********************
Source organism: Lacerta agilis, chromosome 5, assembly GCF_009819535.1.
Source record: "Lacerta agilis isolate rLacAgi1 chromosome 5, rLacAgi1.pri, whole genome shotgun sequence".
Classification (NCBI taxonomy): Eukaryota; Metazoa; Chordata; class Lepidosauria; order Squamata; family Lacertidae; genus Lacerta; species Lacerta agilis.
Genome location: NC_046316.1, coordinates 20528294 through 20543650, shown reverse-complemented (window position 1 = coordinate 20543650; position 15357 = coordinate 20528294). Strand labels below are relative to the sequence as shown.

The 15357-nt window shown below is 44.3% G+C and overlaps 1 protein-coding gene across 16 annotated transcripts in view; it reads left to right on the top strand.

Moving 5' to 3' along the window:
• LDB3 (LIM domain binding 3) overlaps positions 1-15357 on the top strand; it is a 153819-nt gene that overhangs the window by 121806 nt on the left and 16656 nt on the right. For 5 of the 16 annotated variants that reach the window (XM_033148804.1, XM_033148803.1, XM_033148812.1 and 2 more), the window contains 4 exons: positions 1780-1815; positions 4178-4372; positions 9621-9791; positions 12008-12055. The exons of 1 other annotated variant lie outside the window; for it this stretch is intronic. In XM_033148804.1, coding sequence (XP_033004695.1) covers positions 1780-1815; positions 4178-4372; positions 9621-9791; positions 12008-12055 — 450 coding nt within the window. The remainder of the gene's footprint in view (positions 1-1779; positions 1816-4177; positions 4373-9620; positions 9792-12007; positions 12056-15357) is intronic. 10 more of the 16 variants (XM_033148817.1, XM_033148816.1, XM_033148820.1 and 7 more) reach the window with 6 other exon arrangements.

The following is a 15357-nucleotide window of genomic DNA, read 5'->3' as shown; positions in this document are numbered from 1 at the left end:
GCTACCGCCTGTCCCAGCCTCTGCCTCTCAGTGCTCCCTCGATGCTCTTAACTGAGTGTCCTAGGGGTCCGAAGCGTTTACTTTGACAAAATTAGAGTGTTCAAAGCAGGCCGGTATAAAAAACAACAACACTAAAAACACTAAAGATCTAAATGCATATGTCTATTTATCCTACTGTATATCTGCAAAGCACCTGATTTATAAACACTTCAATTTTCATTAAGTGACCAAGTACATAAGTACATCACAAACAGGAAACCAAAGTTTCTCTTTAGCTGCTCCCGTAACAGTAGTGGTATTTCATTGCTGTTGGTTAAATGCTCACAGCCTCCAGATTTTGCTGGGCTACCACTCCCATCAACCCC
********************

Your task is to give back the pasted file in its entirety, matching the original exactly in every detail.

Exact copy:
Source organism: Lacerta agilis, chromosome 5, assembly GCF_009819535.1.
Source record: "Lacerta agilis isolate rLacAgi1 chromosome 5, rLacAgi1.pri, whole genome shotgun sequence".
Classification (NCBI taxonomy): Eukaryota; Metazoa; Chordata; class Lepidosauria; order Squamata; family Lacertidae; genus Lacerta; species Lacerta agilis.
Genome location: NC_046316.1, coordinates 20528294 through 20543650, shown reverse-complemented (window position 1 = coordinate 20543650; position 15357 = coordinate 20528294). Strand labels below are relative to the sequence as shown.

The 15357-nt window shown below is 44.3% G+C and overlaps 1 protein-coding gene across 16 annotated transcripts in view; it reads left to right on the top strand.

Moving 5' to 3' along the window:
• LDB3 (LIM domain binding 3) overlaps positions 1-15357 on the top strand; it is a 153819-nt gene that overhangs the window by 121806 nt on the left and 16656 nt on the right. For 5 of the 16 annotated variants that reach the window (XM_033148804.1, XM_033148803.1, XM_033148812.1 and 2 more), the window contains 4 exons: positions 1780-1815; positions 4178-4372; positions 9621-9791; positions 12008-12055. The exons of 1 other annotated variant lie outside the window; for it this stretch is intronic. In XM_033148804.1, coding sequence (XP_033004695.1) covers positions 1780-1815; positions 4178-4372; positions 9621-9791; positions 12008-12055 — 450 coding nt within the window. The remainder of the gene's footprint in view (positions 1-1779; positions 1816-4177; positions 4373-9620; positions 9792-12007; positions 12056-15357) is intronic. 10 more of the 16 variants (XM_033148817.1, XM_033148816.1, XM_033148820.1 and 7 more) reach the window with 6 other exon arrangements.

The following is a 15357-nucleotide window of genomic DNA, read 5'->3' as shown; positions in this document are numbered from 1 at the left end:
GCTACCGCCTGTCCCAGCCTCTGCCTCTCAGTGCTCCCTCGATGCTCTTAACTGAGTGTCCTAGGGGTCCGAAGCGTTTACTTTGACAAAATTAGAGTGTTCAAAGCAGGCCGGTATAAAAAACAACAACACTAAAAACACTAAAGATCTAAATGCATATGTCTATTTATCCTACTGTATATCTGCAAAGCACCTGATTTATAAACACTTCAATTTTCATTAAGTGACCAAGTACATAAGTACATCACAAACAGGAAACCAAAGTTTCTCTTTAGCTGCTCCCGTAACAGTAGTGGTATTTCATTGCTGTTGGTTAAATGCTCACAGCCTCCAGATTTTGCTGGGCTACCACTCCCATCAACCCC